Ten years ago, brethren, Honda broughteth forth to the US a scooter it claimed was the best-selling scooter in Italy. It was also designed by Honda Italy, so how bad could this sweet fuel-injected scooter be? By all accounts, the SH150i was a fine scoot, but what renders in Rome doesn’t always fly in the land of the free, and ah, I think this is the first exposure I’ve had to this particular vehicle. It’s difficult to tell in this MO Review, as all three photos of the bike are right front views, but the styling may have been just a bit too Karmann Ghia for the US, and the SH wasn’t around for long. But there is nothing new under the sun, and according to the specs (not that we bothered to publish any), that 57.3mm x 57.9mm liquid-cooled single lives on in the current PCX and ADV150s. Amen on the scooters. A reading from the book of Fonzie.
Wanna put a smile on your face? Step into one of Honda’s latest imports. Direct from Honda Italy, the 2010 SH150i is just one of a few new tricks up Honda’s sleeve for the coming model year.Receiving a dose of updates in 2008, the SH sold in the European market for a few years before coming to America. The previously carbureted SH150 picked up an injector as well as roomier rider ergos. Now that Honda North America has cleared the floor of 2009s, they’re fulfilling the demand for economic and stylish rides with the liquid-cooled fuel-injected 153cc four-stroke Single SH150i. The ‘i” refers to the fuel injection of course, not “Italian-designed craftsmanship” like I had first thought.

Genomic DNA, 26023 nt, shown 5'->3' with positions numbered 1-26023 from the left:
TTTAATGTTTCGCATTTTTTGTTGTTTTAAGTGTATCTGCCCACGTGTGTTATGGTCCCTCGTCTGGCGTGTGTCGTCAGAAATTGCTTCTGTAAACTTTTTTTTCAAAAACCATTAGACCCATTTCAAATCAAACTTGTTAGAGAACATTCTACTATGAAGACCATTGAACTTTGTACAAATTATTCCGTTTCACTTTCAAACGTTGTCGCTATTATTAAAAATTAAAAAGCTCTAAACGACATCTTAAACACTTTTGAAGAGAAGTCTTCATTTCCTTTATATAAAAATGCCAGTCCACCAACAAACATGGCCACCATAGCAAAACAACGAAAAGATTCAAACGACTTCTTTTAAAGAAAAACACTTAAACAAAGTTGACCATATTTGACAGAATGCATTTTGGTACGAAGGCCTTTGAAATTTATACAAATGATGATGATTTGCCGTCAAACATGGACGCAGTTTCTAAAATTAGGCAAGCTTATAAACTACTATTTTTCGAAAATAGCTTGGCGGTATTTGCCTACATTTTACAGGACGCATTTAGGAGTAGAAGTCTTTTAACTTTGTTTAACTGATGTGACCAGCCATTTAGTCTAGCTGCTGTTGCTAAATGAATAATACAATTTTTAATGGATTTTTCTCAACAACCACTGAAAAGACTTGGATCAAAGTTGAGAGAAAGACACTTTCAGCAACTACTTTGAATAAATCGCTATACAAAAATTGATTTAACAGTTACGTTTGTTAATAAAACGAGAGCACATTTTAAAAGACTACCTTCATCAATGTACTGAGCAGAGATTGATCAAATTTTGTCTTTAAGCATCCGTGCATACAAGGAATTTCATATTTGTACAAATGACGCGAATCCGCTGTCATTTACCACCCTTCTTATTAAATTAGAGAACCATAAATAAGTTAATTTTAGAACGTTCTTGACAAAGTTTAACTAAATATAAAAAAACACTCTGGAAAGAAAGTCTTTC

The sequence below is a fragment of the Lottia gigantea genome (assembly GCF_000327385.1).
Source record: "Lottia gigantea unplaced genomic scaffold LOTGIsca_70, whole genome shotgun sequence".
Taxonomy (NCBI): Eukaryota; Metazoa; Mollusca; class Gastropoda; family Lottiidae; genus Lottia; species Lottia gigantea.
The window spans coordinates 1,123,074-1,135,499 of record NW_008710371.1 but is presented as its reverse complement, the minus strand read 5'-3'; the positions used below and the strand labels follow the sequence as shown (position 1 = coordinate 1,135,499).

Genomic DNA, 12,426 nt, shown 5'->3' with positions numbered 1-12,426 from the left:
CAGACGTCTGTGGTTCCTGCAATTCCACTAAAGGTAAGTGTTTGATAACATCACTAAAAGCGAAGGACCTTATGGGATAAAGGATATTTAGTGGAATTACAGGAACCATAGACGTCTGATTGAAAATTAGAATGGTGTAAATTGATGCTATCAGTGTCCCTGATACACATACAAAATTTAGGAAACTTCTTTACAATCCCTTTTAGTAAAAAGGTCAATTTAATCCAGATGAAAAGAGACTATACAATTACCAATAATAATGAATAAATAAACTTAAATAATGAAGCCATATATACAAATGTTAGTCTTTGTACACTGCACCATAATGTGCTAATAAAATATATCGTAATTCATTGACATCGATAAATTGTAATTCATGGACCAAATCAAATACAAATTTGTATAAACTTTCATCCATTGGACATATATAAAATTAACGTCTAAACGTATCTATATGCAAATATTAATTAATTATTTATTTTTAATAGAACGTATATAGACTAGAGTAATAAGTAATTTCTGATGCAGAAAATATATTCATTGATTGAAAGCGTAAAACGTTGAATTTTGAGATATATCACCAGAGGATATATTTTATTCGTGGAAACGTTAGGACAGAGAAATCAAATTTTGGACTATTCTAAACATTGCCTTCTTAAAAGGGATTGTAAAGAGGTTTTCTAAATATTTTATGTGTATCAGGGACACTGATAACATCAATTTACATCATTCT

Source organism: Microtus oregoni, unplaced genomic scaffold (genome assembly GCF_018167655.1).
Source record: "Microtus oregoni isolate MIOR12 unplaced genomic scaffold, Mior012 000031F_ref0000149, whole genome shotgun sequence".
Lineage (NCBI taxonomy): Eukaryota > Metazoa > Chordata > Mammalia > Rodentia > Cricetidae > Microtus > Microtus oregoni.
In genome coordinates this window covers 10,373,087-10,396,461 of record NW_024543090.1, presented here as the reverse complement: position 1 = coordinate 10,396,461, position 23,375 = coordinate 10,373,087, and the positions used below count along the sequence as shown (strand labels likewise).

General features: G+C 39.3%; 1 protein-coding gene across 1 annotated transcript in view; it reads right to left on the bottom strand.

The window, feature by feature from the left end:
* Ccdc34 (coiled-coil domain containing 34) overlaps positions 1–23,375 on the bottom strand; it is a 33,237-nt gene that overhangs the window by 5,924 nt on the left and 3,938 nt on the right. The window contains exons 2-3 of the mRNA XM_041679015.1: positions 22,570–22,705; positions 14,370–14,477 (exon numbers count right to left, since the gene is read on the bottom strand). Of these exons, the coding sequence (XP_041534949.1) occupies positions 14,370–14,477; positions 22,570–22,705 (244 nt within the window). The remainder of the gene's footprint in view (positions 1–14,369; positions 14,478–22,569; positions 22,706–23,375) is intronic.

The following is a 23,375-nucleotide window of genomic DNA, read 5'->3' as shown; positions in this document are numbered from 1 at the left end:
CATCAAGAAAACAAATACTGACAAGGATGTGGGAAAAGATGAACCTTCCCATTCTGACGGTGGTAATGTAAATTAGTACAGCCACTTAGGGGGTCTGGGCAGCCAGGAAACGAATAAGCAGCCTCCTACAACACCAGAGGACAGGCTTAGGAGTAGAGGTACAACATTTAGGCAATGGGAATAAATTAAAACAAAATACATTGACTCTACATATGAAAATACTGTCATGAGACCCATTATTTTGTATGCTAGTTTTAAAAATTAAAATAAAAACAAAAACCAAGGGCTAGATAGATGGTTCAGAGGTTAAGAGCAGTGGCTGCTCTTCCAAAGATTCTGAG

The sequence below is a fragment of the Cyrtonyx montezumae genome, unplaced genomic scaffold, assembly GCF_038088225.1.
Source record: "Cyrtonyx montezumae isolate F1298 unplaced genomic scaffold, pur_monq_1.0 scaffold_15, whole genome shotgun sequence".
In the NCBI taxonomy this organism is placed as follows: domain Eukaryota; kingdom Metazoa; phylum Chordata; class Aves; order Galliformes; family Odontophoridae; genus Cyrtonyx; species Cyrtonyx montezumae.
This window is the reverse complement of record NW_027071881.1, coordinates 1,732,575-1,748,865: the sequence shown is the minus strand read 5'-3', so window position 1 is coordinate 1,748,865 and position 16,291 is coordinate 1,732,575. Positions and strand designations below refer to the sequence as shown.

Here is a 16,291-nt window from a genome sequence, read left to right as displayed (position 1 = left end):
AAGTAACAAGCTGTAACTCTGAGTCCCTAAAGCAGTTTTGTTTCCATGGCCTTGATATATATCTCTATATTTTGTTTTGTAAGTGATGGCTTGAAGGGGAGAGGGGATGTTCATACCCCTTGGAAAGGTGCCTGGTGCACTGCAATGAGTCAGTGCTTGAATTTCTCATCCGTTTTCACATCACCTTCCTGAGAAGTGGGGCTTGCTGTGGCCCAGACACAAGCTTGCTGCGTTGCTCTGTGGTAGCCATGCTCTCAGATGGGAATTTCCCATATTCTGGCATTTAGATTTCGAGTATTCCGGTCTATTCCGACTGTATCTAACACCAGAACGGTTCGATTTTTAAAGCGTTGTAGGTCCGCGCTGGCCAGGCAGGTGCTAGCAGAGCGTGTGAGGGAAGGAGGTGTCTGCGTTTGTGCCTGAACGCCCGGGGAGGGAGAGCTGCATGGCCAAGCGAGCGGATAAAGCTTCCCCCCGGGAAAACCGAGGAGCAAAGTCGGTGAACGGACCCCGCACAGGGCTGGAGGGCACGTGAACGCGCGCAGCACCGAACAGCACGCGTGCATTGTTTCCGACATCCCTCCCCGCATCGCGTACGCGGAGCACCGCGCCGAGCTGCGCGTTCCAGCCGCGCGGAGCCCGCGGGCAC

Honda says the 150i is the best-selling scooter in Italy, of any brand, so it’s already a hit in Europe. The SH is ready to take on the dollar-conscious and style-picky American melting pot – as well as a passenger – all in one easy to manage package.